By Magnus Salbu

Vallée de Joux differs from the rest of our list so far in the way that it’s actually not a city. Vallée de Joux is, as the name suggests, a valley in the Jura mountains of Switzerland. It is widely known as the watchmaking valley, and there are small towns scattered all over it which contain the headquarters of many different manufacturers. In this article, we’re taking a look at three giants of Valleé de Joux.

Breguet

Photo: Matthew Bain Inc.

Why not start with Breguet, whose founder, Abraham-Louis Breguet is often referred to as the father of Swiss watchmaking. Breguet was founded in Paris in 1775, and therefore one of the oldest manufacturers who has been producing watches continuously since their founding. Abraham-Lous Breguet quickly rose to fame with the help of his connections made during his 10-years watchmaking studies. Both the queen of France, Marie Antoinette, and her lover, a Swedish count became fascinated by Breguet’s watches and ordered them for themselves. One of the most famous was supposed to be a gift from the Swedish count to the French queen. It was a pocket watch which included every complication known at the time. It was known as the Breguet Marie Antoinette No. 160.

One of the inventions Breguet is most famous for is the invention of the tourbillon. Abraham-Louis Breguet finished the development of the tourbillon in the beginning of the 1800’s. The tourbillon is a complication which counters the effect of gravity on a watch’s balance wheel by placing the whole escapement and balance wheel inside a tourbillon cage. This cage rotates around its own axis, thus always keeping the balance spring in a different position.

Jaeger-LeCoultre

 Photo: Matthew Bain Inc.

Jaeger-LeCoultre is often referred to as the “watchmaker’s watchmaker” due to their sophisticated and no-nonsense timepieces and their almost unmatched innovation.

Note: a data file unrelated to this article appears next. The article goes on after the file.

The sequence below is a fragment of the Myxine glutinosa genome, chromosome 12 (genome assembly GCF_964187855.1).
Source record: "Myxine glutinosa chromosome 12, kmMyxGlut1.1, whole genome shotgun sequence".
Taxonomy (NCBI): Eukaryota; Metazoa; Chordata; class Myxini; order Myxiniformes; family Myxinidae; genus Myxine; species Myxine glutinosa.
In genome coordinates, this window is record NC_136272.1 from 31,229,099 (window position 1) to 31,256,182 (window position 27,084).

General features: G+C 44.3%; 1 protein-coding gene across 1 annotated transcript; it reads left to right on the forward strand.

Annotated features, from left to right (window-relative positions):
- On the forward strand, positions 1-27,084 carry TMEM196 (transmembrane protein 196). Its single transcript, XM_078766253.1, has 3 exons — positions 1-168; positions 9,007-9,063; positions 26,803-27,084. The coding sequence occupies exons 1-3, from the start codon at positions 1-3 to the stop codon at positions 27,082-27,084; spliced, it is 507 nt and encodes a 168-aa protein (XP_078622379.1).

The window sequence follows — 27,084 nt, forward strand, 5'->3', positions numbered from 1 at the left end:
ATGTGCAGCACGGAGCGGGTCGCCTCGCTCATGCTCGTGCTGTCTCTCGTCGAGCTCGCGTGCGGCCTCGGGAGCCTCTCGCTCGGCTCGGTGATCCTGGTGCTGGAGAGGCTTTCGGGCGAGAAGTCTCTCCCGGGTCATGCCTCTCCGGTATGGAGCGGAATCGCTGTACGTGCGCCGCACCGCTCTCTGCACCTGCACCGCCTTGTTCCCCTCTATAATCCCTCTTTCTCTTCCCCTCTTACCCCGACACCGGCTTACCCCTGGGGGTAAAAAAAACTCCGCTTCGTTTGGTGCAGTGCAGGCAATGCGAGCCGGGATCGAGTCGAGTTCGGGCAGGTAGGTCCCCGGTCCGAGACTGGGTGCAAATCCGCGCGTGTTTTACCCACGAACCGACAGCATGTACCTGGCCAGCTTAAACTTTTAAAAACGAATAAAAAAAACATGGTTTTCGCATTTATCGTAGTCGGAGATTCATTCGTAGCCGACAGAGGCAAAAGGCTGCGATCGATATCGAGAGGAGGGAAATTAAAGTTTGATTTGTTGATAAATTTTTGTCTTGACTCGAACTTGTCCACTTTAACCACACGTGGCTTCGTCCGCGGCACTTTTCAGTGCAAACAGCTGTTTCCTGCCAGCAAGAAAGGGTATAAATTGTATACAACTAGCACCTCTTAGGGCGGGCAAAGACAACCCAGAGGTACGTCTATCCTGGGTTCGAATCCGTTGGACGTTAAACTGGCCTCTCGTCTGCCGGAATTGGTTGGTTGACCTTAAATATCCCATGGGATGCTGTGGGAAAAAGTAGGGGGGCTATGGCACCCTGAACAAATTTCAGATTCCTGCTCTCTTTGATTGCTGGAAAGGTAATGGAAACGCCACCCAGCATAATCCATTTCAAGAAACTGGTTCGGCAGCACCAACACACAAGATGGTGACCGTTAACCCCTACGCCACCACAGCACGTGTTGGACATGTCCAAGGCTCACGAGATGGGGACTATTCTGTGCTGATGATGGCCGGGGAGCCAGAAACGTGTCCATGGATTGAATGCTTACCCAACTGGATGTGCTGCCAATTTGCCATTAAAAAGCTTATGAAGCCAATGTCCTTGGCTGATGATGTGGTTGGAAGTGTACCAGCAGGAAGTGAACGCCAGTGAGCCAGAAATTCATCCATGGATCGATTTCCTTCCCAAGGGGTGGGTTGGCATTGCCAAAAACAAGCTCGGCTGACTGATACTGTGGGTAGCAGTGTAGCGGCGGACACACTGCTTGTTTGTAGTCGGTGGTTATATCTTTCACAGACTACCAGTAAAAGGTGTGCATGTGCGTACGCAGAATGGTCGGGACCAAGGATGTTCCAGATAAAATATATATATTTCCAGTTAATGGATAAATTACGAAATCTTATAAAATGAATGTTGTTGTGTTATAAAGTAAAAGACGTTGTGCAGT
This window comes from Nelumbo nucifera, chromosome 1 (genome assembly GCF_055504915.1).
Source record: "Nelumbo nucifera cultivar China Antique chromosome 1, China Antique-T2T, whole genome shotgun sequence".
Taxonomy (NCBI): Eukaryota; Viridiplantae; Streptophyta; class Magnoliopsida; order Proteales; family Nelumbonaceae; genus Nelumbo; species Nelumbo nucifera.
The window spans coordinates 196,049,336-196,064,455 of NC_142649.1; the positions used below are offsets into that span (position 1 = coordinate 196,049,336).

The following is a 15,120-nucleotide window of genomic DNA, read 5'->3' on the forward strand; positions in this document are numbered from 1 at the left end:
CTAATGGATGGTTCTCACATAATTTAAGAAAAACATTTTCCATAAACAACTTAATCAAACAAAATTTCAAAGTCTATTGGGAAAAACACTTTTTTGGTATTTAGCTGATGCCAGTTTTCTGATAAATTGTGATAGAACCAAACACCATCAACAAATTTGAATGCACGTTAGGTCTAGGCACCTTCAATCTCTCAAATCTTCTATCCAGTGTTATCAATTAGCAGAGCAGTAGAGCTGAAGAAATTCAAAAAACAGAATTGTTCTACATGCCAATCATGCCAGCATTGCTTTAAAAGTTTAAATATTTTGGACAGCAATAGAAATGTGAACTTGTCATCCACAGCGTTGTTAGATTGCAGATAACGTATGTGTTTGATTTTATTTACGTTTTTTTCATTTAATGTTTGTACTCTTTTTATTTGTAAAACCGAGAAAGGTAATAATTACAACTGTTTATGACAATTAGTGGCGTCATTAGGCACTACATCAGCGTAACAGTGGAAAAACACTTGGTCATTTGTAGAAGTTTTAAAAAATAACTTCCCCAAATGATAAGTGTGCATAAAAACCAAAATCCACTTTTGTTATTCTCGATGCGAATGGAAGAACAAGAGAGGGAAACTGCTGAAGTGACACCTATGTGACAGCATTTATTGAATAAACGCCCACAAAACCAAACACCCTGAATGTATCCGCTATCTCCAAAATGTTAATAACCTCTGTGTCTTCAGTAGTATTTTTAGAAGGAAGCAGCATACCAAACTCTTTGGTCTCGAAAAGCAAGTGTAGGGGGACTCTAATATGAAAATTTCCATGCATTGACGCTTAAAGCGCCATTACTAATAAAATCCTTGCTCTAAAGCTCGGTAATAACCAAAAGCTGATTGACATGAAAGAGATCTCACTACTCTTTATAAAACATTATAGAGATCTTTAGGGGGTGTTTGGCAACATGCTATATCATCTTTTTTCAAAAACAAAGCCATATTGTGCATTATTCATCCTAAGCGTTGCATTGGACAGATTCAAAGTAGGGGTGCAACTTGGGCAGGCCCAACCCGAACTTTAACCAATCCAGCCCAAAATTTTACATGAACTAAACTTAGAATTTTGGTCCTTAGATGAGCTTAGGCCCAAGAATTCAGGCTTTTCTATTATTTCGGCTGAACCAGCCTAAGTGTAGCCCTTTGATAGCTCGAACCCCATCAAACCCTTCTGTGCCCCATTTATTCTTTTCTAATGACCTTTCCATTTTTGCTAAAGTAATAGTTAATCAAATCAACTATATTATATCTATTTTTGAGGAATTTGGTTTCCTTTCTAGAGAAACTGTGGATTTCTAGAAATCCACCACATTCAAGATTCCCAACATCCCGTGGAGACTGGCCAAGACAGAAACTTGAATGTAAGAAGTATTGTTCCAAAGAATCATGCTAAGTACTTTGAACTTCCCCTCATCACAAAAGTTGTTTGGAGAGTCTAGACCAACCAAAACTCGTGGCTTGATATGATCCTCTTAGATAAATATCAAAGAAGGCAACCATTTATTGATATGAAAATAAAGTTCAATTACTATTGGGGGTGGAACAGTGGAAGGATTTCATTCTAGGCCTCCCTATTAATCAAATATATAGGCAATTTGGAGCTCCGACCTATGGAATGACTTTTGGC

Jaeger-Lecoultre was founded in the small town of Le Sentier, Switzerland in 1833 by Antoine LeCoultre. As opposed to many of the Swiss watchmakers, Jaeger-LeCoultre has been manufacturing high-quality watches and movements since the very beginning. Only 10 years after its foundation, JLC invented the world’s most precise time measuring instrument, the Millionometre. By 1900, JLC had invented over 350 different calibers and employed over 500 people. By this time, they were known as the “Grande Maison of the Vallée de Joux”. Between 1900 and 1930, LeCoultre manufactured most of the base calibers for Patek Philippe.

After the successful launch of the legendary Jaeger-LeCoultre Reverso in 1931, LeCoultre officially changed their name to Jaeger-LeCoultre in 1937, although watches manufactured for the US market were branded only LeCoultre until 1985.

Audemars Piguet

Photo: Matthew Bain Inc.

The final manufacturer included in this list will be Audemars Piguet. Audemars Piguet was officially founded in the small village of Le Brassus in 1875, by childhood friends Jules-Louis Audemars and Edward-Auguste Piguet. The two had been making pocket watches long before this, but 1875 was the year they joined forces and started to make movements together. Audemars Piguet, like JLC, has always been manufacturing high-end, complicated mechanisms. In the beginning, they manufactured movements for other companies such as Tiffany & Co and Gubelin. In 1881, they officially registered the name Audemars Piguet et Cie. After this, they started producing their own watches. These watches mainly had complicated mechanisms such as perpetual calendars, chronographs, and minute repeaters. Audemars Piguet is one of the very few Swiss manufacturers who has been family owned and independent since the beginning.

In 1972, Audemars Piguet launched their most iconic timepiece to this day. The Royal Oak was the first steel watch marketed and priced as a luxury watch. In the beginning, it was considered ridiculously expensive for what is was a mechanical steel watch with an unconventional design. The watch was designed by a watchmaking legend, Gerald Genta and went on to become a huge success for Audemars Piguet, it is their most popular watch to this day.

So that was part one of Vallée de Joux. I decided to split this region into two parts due to the many watchmakers that are based there. It’s dubbed the valley of watchmaking for a reason.

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